Re: Afro-Asiatic

From: John Croft
Message: 1215
Date: 2000-01-28

Alexander wrote
> Thank you for the very interesting information containing both facts
I have
> not been awared of and fresh ideas forcing to think about.
> Still I can't accept the Ethiopian hypothesis.
> IMO the key counter-argument is the Nostratic conception. If we
believe in
> the genetic relatedness of the Nostratic languages we must
acknowledge that
> ones upon a time it was a single group whose descendants in many
> have turned into Yukaghir and Hausa, Gauls and Tamils etc.. It seems
to me
> that the most probable place, time and the reason of fantastic
spreading are > the Near East Region (either Zagros or Levant), 10-12
millenia BP and the
> Neolithic revolution (the Near East variant of it, i.e. goats/sheep +
> wheat/barley).
> {However, last time I'm thinking more and more often about the Near
> "Subneolithic" - when processing of cereals is already well developed
> brings a great benefit to the people but gathering of grain is not
> substituted with sowing yet. Examples (the marker - sicles with
microliths of
> the NE type): Natufian c. as Proto-Afro-Asiatic, Yangelka c. in South
Ural as
> Proto-Uralic, Microlithic c. in North China as Proto-Turkic etc. Just
a raw
> hypothesis}

I tend to think of Nostratic as one of three great divisions of the
Aurignacian-Gravetian Upper Paleolithic cultures. The division would
be between an Eastern (Arctic) group, a Central Western
(Dene-Caucasian-Sino-Tibetan) group and a Southern (Nostratic) group.
I see a movement north of the Nostratics during the early Holocene,
with a mesolithic technology, splitting the Dene-Caucasian group into
separate non-communicating families. This movement north would have
occurred with the warming of the climates after the ice age.

The effects of agriculture I see as occurring much later, and spreading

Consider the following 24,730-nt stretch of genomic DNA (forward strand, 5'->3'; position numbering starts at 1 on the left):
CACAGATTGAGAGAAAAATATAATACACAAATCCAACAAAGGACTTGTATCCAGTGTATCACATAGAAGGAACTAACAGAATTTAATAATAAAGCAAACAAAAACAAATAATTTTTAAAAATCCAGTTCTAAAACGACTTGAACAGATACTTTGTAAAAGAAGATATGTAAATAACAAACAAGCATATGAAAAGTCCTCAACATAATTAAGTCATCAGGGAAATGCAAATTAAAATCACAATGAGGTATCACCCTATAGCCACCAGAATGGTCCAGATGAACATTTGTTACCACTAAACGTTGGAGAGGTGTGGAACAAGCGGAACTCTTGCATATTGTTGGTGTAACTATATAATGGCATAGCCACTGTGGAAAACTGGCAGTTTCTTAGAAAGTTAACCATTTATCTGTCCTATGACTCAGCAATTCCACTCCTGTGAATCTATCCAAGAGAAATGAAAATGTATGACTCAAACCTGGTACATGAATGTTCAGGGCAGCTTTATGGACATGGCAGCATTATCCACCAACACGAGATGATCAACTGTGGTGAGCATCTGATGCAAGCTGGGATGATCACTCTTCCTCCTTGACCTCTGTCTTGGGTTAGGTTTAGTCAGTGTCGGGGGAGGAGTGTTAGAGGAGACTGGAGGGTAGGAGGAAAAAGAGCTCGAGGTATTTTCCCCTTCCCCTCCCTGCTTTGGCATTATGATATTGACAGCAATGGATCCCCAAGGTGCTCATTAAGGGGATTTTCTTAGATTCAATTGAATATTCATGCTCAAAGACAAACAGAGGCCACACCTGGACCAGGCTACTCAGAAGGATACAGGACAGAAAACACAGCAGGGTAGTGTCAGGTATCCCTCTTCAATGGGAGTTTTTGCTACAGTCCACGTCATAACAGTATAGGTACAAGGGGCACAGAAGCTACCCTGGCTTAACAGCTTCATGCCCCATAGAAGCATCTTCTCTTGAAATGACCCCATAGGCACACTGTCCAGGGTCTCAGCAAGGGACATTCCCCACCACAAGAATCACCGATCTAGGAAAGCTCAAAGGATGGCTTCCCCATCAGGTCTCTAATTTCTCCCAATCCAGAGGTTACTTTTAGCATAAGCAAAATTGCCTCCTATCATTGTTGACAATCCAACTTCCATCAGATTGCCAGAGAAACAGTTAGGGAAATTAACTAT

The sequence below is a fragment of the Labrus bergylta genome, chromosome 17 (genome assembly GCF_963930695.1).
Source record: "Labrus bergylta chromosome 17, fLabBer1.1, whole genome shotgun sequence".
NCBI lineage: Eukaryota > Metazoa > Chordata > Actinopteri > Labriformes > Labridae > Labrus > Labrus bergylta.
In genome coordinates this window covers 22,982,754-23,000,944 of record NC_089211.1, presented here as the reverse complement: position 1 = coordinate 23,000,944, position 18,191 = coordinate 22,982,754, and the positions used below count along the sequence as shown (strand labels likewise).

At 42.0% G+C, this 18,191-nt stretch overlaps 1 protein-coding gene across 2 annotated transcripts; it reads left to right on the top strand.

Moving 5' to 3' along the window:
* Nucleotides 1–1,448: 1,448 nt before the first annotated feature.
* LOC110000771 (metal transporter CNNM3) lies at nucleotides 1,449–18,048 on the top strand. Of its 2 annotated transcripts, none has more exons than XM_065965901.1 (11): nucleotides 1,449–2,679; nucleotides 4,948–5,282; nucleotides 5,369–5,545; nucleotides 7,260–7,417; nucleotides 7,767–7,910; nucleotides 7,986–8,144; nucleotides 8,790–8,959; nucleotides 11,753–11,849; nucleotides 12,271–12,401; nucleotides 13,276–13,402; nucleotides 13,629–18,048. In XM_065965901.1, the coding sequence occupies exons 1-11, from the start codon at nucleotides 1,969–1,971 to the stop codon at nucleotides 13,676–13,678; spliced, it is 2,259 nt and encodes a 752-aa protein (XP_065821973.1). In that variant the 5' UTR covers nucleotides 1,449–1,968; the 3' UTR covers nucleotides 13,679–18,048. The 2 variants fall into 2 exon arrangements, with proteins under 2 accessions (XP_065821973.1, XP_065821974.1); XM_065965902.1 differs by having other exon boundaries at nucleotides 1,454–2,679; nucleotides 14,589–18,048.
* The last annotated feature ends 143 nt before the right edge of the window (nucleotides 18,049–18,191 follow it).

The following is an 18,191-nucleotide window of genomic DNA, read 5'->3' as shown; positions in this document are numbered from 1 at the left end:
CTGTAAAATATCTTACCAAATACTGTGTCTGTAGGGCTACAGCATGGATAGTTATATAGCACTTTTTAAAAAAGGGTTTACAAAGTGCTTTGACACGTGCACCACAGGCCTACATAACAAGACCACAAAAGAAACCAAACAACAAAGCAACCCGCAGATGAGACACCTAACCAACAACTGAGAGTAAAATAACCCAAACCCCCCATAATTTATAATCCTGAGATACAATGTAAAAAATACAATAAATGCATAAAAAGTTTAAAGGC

the Nostratic language families, after they had become destinct.

This is certainly what the genetic evidence suggests, (and yes Glen, I
am aware that language and genetics do spread differently, but as
Carvalli-Sforza showed in the History and Geography of Human Genetics -
there is a moderately close corelation between the genetic phylogeny of
the human race and reconstructed linguistic ones.)

> If we take Ethiopia as the place of the Afro-Asiatic origin we must
> lead ALL Nostratic folks from there or postulate that Afro-Asiats
> migrated to Ethiopia from another place as a single group and only
> started to spread and split. IMO both variants are not very
attractive. Such
> geographical manoeuvres are not well supported by archaeology.
Besides, in
> this case we lose the moving force of the initial spreading. I seems
to me
> that the argument of the AA geografical distribution (4 or 5 to 1 for
> can't outweght the shortcomings mentioned.

Hmm... given the fact that Nostratic families moved during the
mesolithic period, having agriculture as the motive is not necessary.
Certainly there is evidence of Upper Paleolithic culures in North
Africa having an Aurignacian substrate. Movements from Palestine into
Africa quite possibly occurred long before farming.

> I have also some comments to particular aspects we discussed.
> >[A]
> > > How and when Semitic people appeared in Arabia?

The Aribi (Arabs) are first recorded in Assyrian records about 900 BCE,
and were probably the people who domesticated the camel at that time.
The Sabean and Himyaritic Kingdoms began in Yemen at about the same
time. Arabic, in many ways is reputed to be closer to the source of
the Semitic "mother tongue" than Akkadian, or the various West Semitic
Languages, (eg Amorite, Canaanite, Phoenician or Hebrew). And yet
Arabic is by far the youngest.

There are classical records in Oman of "Ethiopes" - the classical term
for anyone with dark skin. This may be ethnic remnants of the first
wave of Homo sapiens out of Africa (90,000 years BP) which I believe
crossed from the horn of Africa rather than through Sanai.

> > [J]